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Construction on state park pushed back
Don Carter State Park work first slated to begin in Nov.
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Construction on Don Carter State Park at Lake Lanier may not begin until 2012, Georgia Department of Natural Resources officials said Monday.

Kim Hatcher, public affairs coordinator for the Parks, Recreation & Historic Sites division of DNR, said a building contract was awarded on Oct. 12 to Astra Group, Inc, but further progress is unknown.

"We don't know exactly when construction will begin," Hatcher said. "We're hoping it will begin before the end of the year or shortly after the beginning of the year."

Construction was originally slated to begin in November and end in spring 2013. Hatcher said that part of the timeline will not change much.

"We don't have a specific timeline ... It'll be about a year and a half," she said. "The design side of the project took longer than expected."

Hatcher said designers wanted the park to achieve some level of Leadership in Energy and Environmental Design certification to make Don Carter State Park environmentally responsible.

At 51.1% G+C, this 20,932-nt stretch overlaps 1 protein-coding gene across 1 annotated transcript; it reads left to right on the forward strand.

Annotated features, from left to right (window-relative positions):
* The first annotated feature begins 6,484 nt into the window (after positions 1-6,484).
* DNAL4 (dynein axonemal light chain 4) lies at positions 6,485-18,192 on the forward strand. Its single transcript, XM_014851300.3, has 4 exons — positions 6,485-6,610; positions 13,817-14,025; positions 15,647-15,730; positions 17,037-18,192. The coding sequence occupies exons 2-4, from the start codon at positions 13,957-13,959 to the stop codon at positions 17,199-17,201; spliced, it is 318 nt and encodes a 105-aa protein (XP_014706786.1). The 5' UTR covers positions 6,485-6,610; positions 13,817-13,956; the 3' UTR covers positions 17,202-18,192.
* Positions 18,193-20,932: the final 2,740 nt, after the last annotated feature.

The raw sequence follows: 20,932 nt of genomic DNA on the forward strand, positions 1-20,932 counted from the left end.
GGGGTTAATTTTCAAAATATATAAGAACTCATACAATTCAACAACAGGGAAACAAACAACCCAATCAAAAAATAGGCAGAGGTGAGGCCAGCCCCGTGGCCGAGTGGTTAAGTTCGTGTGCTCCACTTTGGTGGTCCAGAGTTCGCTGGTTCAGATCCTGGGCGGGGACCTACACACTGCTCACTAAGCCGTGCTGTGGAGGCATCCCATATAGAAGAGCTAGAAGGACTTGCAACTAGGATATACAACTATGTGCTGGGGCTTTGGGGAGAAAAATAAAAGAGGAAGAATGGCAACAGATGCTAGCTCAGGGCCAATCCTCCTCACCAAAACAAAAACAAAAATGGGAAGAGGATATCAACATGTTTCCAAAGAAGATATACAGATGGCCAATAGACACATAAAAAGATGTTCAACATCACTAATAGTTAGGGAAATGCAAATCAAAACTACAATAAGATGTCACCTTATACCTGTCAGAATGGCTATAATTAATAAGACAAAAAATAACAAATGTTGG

The park, located on the northern part of Lake Lanier, will be about 1,040 acres.

It's supposed to include a visitor center, at least five cabins, tent sites, playgrounds, beaches, picnic shelters, boat docks, recreational vehicle camp sites, comfort

stations, a bath house and trails for hiking and equestrian activities.

Hatcher said the estimated construction cost is still $11.3 million, which will be paid for by bond sales.

Kevin McInturff, engineer for Hall County said the county's main job in the project is to approve the building permits and handle associated road improvements.

"The county's level of commitment in the intergovernmental agreement is $465,000 for the roadway improvements. The schedule will be this next fiscal year. It'll be after July 2012," McInturff said.

He said the county's improvements will be paid for by special purpose local option sales tax dollars.

Some roadways near the park site were not properly designed to handle recreational vehicle travel, which is why the improvements are necessary.

Additional road projects include the state and county swapping other rights of way.

"We are reviewing the soil erosion and permitting plans. We just received Friday the re-submitted plans," McInturff said. "We're looking at that right now. We're looking to acquire some additional right of ways."

He said the county was unsure of the timeline on the road improvement completion.

"It depends a little bit on the funding availability," McInturff said.

 

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